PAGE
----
CARSON CITY — Nevada Gov. Brian Sandoval on Friday said overtures by Republican leadership in the U.S. House of Representatives seeking input from states on the Affordable Care Act was a “positive consultation process” that he hopes continues as Congress considers repealing the law.
Sandoval was the first Republican governor in the nation to expand Medicaid eligibility as allowed under President Barack Obama’s signature health care law. With Republican President-elect Donald Trump about to take the reins of the nation and Republicans in control of both the Senate and House, GOP members in Congress have made it a priority to repeal the law, creating angst for many who have received health coverage under its provisions given the uncertainty of what will replace it.
In a response to a letter from House Republican leadership, Sandoval said states are “integral players” in the conversation “and the decisions that are made going forward will have a profound impact on our citizens’ lives and the health care providers who serve them.”
The two-term governor, in an interview with the Review-Journal, described the correspondence with congressional leaders a “positive consultation process.”
“I don’t want there to be a false confrontational narrative created,” he said. “It is a positive consultation process.”
Sandoval said states are also anxious to learn details on what a replacement might mean.
“We’re monitoring this. We still haven’t heard a word on what its going to be,” he said, adding, “All we’ve heard is repeal and replace.”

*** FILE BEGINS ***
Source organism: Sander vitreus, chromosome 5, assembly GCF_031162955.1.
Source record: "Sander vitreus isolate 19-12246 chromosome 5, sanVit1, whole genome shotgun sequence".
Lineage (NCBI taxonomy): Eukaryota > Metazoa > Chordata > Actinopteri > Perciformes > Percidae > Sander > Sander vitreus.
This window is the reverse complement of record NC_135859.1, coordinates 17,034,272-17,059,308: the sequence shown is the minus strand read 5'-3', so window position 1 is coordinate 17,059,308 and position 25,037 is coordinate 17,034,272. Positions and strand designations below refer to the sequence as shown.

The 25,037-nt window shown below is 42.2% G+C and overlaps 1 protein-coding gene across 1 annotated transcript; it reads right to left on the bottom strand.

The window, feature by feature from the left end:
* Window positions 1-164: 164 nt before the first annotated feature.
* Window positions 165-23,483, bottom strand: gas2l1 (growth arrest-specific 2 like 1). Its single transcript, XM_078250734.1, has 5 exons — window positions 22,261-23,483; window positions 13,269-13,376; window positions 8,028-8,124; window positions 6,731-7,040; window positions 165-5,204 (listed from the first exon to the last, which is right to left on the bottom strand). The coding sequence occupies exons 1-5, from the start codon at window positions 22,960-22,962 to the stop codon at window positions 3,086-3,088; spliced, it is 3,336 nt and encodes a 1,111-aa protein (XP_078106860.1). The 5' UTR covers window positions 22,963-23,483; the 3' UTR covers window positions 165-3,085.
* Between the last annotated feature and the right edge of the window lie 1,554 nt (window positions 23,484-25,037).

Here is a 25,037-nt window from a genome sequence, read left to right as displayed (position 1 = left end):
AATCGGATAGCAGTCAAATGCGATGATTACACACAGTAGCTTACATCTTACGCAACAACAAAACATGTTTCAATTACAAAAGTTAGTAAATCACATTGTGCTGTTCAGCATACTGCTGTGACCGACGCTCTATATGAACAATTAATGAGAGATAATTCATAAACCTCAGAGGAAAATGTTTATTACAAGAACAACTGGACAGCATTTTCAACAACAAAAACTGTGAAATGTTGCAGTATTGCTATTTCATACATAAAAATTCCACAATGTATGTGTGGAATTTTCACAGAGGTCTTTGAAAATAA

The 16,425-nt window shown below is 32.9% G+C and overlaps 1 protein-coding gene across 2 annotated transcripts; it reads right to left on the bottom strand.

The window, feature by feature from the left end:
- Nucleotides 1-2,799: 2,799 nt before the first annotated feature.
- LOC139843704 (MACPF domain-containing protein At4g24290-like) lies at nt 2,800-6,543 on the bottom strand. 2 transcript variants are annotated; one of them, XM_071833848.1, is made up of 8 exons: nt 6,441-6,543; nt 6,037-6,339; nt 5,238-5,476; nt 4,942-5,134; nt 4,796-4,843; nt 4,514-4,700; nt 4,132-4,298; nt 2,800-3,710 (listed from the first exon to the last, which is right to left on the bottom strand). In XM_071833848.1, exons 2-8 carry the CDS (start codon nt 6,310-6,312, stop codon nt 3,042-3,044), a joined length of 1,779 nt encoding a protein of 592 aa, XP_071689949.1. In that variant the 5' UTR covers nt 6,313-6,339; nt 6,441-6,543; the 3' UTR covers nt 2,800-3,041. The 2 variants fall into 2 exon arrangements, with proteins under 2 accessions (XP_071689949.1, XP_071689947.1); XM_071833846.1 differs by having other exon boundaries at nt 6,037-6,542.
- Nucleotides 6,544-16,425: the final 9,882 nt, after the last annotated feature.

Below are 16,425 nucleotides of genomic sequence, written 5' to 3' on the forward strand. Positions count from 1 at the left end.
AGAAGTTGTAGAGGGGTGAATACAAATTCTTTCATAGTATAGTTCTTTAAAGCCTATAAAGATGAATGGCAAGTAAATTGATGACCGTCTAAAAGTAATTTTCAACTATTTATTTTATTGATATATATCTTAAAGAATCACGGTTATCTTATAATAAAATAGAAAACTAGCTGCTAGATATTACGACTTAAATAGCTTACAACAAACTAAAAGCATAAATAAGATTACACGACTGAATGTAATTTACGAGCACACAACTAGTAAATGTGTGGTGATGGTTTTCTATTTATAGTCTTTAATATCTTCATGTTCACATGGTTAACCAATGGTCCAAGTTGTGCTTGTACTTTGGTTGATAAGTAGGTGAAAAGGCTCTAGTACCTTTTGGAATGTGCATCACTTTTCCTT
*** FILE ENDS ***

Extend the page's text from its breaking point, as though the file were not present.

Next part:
In his letter dated Jan. 5, Sandoval noted more than 400,000 Nevadans obtained coverage under the law, either through expanded Medicaid or the state insurance exchange.
Sandoval agreed that states “deserve more choices, fewer federal mandates and the freedom and flexibility” to create options. But he stressed in the letter that going forward, “we must ensure first that any new reforms do not mandate additional costs, and second leverage the advancements already made and paid for under the ACA.”
“Moreover, you must ensure that individuals, families, children, aged, blind, disabled and mentally ill are not suddenly left without the care they need to live healthy, productive lives.”
Sandoval was among at least five Republican governors who wrote to House leaders expressing concerns about what repealing the law would mean without a plan to replacement it, Politico reported Friday. All of those governors are from states that expanded Medicaid with federal money.
Under the law, the federal government covered the cost of expanding Medicaid to childless adults who meet income eligibility. Beginning this year, that federal government’s share falls to 95 percent, meaning the state will have to pick up some of the expense.
More than 650,000 Nevadans are covered by Medicaid, many of them newly eligible. The Affordable Care Act also allows lower income people to receive federal subsidies to purchase insurance through state exchanges.
A report issued last week by the Center on Budget and Policy Priorities, an independent think tank, estimated 370,000 Nevadans would lose health insurance by 2019 if the law is repealed and the number of uninsured would jump to more than 760,000.
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